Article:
There are four major exceptions to the copyright law that are commonly used by educators: face-to-face instruction, virtual instruction, library use, and fair use. Exceptions allow for using a work without permission from the copyright holder and potential fees.
If the use does not qualify under face-to-face instruction or virtual instruction, then fair use is generally utilized because it is broader and more flexible. Or the copyrighted work may be released under an open license like Creative Commons, which grant you permission to use the work under certain circumstances.
It is the decision of the individual using the work which exception is applicable. It should be a conscious decision not a decision by default. If no exceptions are applicable, then permission should be requested from the copyright holder. Printing services can obtain copyright clearances for members of the university community. Also see Getting permission: how to license & clear copyrighted materials online & off (ebook) for tips on obtaining permission to use copyrighted works.
A work is in the public domain if its term of copyright protection is over, or if it never met the requirements for copyright protection in the first place. Works in the public domain can be used for any purpose without permission or licensing.
As defined in copyright law, face-to-face instruction takes place when the instructor and students of a nonprofit institution are in a place dedicated to instruction and the teaching and learning take place at the same time (such as a classroom). In this setting, all performances and displays of a work are allowed.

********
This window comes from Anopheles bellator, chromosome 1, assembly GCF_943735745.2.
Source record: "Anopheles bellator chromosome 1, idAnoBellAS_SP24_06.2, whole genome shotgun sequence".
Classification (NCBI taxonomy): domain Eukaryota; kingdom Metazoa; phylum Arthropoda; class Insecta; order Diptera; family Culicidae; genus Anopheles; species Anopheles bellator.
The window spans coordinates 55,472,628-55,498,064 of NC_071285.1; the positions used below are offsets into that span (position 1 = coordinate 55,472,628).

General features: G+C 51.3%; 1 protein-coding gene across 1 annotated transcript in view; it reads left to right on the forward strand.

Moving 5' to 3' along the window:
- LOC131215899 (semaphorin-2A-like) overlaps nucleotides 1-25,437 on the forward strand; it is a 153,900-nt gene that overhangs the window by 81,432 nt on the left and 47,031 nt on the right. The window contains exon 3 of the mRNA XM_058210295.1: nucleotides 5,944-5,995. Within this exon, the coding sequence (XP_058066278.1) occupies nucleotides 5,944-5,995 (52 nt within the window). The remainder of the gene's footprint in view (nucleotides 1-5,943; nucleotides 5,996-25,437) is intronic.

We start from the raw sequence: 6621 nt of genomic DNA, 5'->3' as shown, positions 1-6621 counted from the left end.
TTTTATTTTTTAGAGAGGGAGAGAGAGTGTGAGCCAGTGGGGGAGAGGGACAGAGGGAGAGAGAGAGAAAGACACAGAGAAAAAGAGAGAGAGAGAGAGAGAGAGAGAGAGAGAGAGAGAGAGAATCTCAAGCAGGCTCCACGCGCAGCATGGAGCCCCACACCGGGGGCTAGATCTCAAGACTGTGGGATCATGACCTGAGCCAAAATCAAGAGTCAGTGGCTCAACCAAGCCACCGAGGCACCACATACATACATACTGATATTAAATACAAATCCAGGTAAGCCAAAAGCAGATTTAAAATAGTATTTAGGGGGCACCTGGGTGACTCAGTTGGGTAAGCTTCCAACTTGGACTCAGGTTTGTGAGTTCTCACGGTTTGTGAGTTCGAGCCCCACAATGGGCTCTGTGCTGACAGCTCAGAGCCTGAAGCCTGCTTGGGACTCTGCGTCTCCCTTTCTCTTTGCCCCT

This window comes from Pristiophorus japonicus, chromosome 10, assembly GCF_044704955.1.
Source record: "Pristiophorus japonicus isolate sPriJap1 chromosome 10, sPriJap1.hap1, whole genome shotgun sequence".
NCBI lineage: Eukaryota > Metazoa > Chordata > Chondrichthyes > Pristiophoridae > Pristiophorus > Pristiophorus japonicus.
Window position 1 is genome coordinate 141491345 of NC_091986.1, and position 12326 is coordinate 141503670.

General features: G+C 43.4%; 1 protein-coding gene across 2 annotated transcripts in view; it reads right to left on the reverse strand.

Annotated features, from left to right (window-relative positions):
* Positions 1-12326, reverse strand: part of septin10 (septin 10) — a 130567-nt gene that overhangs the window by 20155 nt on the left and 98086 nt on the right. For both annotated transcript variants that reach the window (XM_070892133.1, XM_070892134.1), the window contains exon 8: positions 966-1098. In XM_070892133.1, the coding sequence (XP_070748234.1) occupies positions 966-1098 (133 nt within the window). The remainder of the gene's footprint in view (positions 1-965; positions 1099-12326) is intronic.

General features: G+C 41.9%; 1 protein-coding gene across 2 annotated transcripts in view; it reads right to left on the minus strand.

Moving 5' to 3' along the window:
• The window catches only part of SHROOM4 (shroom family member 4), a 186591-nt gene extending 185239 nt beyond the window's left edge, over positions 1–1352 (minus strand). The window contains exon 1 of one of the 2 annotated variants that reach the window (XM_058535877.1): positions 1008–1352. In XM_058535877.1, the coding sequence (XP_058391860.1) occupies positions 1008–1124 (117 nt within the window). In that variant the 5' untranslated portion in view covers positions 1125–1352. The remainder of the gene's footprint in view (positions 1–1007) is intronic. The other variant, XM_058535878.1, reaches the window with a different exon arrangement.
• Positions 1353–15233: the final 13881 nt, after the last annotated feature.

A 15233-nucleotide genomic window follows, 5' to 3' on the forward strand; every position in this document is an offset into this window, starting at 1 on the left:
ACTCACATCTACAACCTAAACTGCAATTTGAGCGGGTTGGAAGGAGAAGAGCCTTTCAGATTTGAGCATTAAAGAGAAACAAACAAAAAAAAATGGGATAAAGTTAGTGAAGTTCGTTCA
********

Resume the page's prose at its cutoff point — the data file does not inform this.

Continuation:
Virtual instruction happens when a course is taught solely online or when parts of a usual face-to-face course are taught using a system like Scholar. Virtual instruction often entails digitizing class materials so students can access them online. This access is authorized under 17 U.S. Code § 110, also known as the 2002 TEACH (Technology Education and Copyright Harmonization) Act.
Fair use allows you to use copyrighted works without permission for a limited and transformative purpose, such as commentary, criticism, news reporting, teaching, scholarship, research, or parody. Fair use exception to copyright is not as defined as other exceptions, such as classroom or library uses. Only court cases provide definitive exceptions.
17 U.S. Code § 107 spells out four factors to determine if a use is fair. You must weight each of these factors, no single factor is decisive. The ALA's fair use analysis tool will assist you with weighing the factors and will email you your choices so you'll have a record.
Copyright law has explicit exceptions for libraries copying works. Libraries can copy works for preservation or security purposes, and in limited cases, to replace missing or damaged works. In general, these exceptions are not applicable to educational or research uses. Other exceptions do have such applications.
If copyrighted material has been posted under one of the many open licenses (Creative Commons is one popular example), you don't need permission from the copyright owner to make use of the materials, you just need to follow the restrictions of the license. These restrictions frequently include attribution (properly citing the material), and can include restrictions on commercial use or how the material can be adapted or changed.